- FIRST, visit the Centers for Disease Control and Prevention website to find the following information.https://www.cdc.gov/hiv/default.html Search in the HIV Basics section. Answer in brief one sentence responses.
List the ways HIV is transmitted (spread from person-to-person).
List the prevention methods for these 5 categories—sexual transmission, IV drug use, mother-to-child transmission, protecting others when you’re HIV-positive, other prevention methods.
What is PrEP vs. PEP? In what situations are these used?
NOW, watch the video. Visit https://libguides.grossmont.edu/media/streaming-videos, click on the Swank database link at the right, log-in with your usual Grossmont-Cuyamaca info and search for the video How to Survive a Plague. Video length is 1hr 49min.
- List at least two of the activist organizations that were formed during this time period.
- What types of discrimination could HIV+ individuals face during the time period covered in the documentary? Make sure at least one example is related to the healthcare setting.
- What are some of the symptoms of AIDS described in the documentary?
- Why did the activist movement develop around this issue?
- What was the first drug developed for treatment of HIV infection, and what was the cost of it?
- After the first drug, the most effective treatments came later in the form of protease inhibitors. How do the protease inhibitor drugs work to control the virus?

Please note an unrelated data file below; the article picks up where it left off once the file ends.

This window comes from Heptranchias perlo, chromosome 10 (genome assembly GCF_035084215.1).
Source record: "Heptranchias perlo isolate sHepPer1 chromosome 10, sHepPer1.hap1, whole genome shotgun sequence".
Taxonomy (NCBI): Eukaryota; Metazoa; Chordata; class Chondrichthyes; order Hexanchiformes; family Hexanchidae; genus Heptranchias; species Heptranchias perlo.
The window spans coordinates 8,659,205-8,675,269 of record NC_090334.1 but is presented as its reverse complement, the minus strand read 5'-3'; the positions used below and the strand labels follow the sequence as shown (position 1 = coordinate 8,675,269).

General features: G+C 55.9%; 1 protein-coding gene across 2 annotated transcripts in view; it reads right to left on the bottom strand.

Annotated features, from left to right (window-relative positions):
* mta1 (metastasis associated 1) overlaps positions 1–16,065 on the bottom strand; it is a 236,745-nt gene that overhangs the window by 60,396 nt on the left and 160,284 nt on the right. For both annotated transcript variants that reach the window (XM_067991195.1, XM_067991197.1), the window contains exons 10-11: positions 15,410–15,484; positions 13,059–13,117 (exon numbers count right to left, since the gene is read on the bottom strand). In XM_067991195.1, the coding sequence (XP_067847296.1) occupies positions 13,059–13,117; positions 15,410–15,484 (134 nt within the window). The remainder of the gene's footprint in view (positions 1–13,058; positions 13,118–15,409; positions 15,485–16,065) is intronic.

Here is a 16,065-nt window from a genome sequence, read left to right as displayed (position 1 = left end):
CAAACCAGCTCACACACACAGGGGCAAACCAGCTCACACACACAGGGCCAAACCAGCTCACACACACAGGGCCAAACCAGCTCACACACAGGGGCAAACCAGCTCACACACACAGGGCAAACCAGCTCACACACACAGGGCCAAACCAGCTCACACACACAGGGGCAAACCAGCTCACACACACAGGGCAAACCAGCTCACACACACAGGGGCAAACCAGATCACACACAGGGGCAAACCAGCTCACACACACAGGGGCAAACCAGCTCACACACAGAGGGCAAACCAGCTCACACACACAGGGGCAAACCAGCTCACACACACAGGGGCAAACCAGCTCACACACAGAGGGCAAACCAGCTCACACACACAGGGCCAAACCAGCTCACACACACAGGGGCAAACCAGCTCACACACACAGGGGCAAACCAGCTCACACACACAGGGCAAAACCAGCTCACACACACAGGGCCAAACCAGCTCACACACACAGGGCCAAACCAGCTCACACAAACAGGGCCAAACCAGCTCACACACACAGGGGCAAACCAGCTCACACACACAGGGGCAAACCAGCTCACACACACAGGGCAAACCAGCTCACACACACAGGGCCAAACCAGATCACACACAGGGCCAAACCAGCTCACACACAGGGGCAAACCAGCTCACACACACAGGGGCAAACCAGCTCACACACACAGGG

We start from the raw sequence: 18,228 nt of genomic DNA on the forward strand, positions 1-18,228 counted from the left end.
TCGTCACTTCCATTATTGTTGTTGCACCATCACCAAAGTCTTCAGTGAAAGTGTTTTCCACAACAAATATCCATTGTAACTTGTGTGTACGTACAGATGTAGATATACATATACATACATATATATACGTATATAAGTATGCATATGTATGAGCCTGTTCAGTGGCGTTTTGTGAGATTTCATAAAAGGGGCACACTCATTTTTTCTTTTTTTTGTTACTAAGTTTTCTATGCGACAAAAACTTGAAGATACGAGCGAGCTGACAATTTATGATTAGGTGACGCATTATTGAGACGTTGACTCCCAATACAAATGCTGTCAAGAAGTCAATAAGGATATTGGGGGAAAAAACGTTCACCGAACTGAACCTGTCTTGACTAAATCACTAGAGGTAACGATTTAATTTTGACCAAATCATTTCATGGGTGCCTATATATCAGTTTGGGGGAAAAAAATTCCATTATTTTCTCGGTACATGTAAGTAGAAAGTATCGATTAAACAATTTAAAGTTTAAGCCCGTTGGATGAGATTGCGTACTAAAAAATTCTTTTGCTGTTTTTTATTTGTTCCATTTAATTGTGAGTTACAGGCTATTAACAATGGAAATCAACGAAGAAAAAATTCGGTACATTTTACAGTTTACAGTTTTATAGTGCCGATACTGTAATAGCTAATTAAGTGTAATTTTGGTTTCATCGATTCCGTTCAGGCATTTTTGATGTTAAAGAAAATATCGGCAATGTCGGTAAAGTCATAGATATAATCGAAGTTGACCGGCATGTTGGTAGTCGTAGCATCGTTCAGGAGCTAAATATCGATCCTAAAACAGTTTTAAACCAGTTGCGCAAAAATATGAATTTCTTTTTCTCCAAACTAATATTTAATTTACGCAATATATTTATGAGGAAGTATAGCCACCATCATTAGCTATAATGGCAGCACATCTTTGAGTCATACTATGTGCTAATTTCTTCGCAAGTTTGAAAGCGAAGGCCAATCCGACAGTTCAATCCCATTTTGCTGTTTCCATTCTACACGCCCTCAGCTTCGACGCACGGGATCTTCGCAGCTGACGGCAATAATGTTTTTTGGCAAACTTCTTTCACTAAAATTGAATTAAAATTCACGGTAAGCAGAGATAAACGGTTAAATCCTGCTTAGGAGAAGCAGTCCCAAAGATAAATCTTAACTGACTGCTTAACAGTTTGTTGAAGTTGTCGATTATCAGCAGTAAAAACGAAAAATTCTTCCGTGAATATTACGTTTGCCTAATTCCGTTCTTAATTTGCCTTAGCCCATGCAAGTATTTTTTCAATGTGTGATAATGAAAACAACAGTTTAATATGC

ed Maasai to become engaged in farming. This helps him to diversified their economy and avoid drought risks. According to Cambell (2005, p. 776), “Herding was being replaced by mixed livestock-cropping enterprises, and the better-watered margins of the rangelands was extensively cultivated. The main aim of Maasai’s people was to get well-watered land on the group ranches which were used herding and then agricultural activities: “The major incentive for acceptance of the concept of group ranches was that the Maasai saw in the legal title a means of maintaining their rights granted” (Campbell, 1986, p.47). However, the opportunity to get land in this area adapted to agriculture led to the increase in the number of immigrants. The population’s growth resulted in the problem of water and soil resource availability. Also the problem of land degradation has arisen. According to Kimani and Pickari (1998) the majority of farmers couldn’t afford fertilizes to improve the situation. “Soil fertility decline, increased soil erosion, and deforestation were widely reported in 1996” (Campbell, 1999, p.394). In the Loitokitok area farming began in the 1930s with the establishment of a District Office. The administration employed staff who came from farming areas elsewhere in Kenya, and who began to cultivate. In the Loitokitok area it reflects natural increase as well as migration of large numbers from the congested central highlands of Kenya to farm the slopes of Mt. Kilimanjaro and other hills. As for wildlife managers, among their main aims Campbell (2000) states nature diversity conservation – improving disrupted wildlife movements, access to water in riparian zones, and altered livestock grazing patterns. Another aspect, connected also with wildlife tourism enterprises, might be improving tourism facilities. Moreover, for a better management of various land use stakeholders of the region, there is an aim of wildlife managers to develop and implement strategies that might encourage people living near wildlife parks to accept the costs, and benefits, coming from the parks and the wildlife (Campbell, 2005). Basically, therefore among their activities we can mention return>GET ANSWER